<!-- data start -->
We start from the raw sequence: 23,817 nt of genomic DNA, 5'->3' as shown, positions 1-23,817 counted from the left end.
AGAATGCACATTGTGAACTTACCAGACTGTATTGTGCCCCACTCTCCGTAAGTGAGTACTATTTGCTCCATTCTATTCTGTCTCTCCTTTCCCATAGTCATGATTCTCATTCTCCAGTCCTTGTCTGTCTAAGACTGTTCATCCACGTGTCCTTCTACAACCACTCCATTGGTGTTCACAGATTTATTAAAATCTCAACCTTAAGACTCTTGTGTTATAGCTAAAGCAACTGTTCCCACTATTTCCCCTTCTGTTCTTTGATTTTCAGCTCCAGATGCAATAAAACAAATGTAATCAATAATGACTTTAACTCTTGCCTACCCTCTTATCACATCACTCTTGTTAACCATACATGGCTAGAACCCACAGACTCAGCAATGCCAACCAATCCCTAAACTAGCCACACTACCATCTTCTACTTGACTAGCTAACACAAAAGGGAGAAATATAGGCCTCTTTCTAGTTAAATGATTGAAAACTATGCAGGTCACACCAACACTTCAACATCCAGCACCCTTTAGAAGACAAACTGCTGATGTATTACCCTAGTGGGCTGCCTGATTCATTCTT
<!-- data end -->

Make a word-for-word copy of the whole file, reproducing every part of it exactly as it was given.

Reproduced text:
We start from the raw sequence: 23,817 nt of genomic DNA, 5'->3' as shown, positions 1-23,817 counted from the left end.
AGAATGCACATTGTGAACTTACCAGACTGTATTGTGCCCCACTCTCCGTAAGTGAGTACTATTTGCTCCATTCTATTCTGTCTCTCCTTTCCCATAGTCATGATTCTCATTCTCCAGTCCTTGTCTGTCTAAGACTGTTCATCCACGTGTCCTTCTACAACCACTCCATTGGTGTTCACAGATTTATTAAAATCTCAACCTTAAGACTCTTGTGTTATAGCTAAAGCAACTGTTCCCACTATTTCCCCTTCTGTTCTTTGATTTTCAGCTCCAGATGCAATAAAACAAATGTAATCAATAATGACTTTAACTCTTGCCTACCCTCTTATCACATCACTCTTGTTAACCATACATGGCTAGAACCCACAGACTCAGCAATGCCAACCAATCCCTAAACTAGCCACACTACCATCTTCTACTTGACTAGCTAACACAAAAGGGAGAAATATAGGCCTCTTTCTAGTTAAATGATTGAAAACTATGCAGGTCACACCAACACTTCAACATCCAGCACCCTTTAGAAGACAAACTGCTGATGTATTACCCTAGTGGGCTGCCTGATTCATTCTT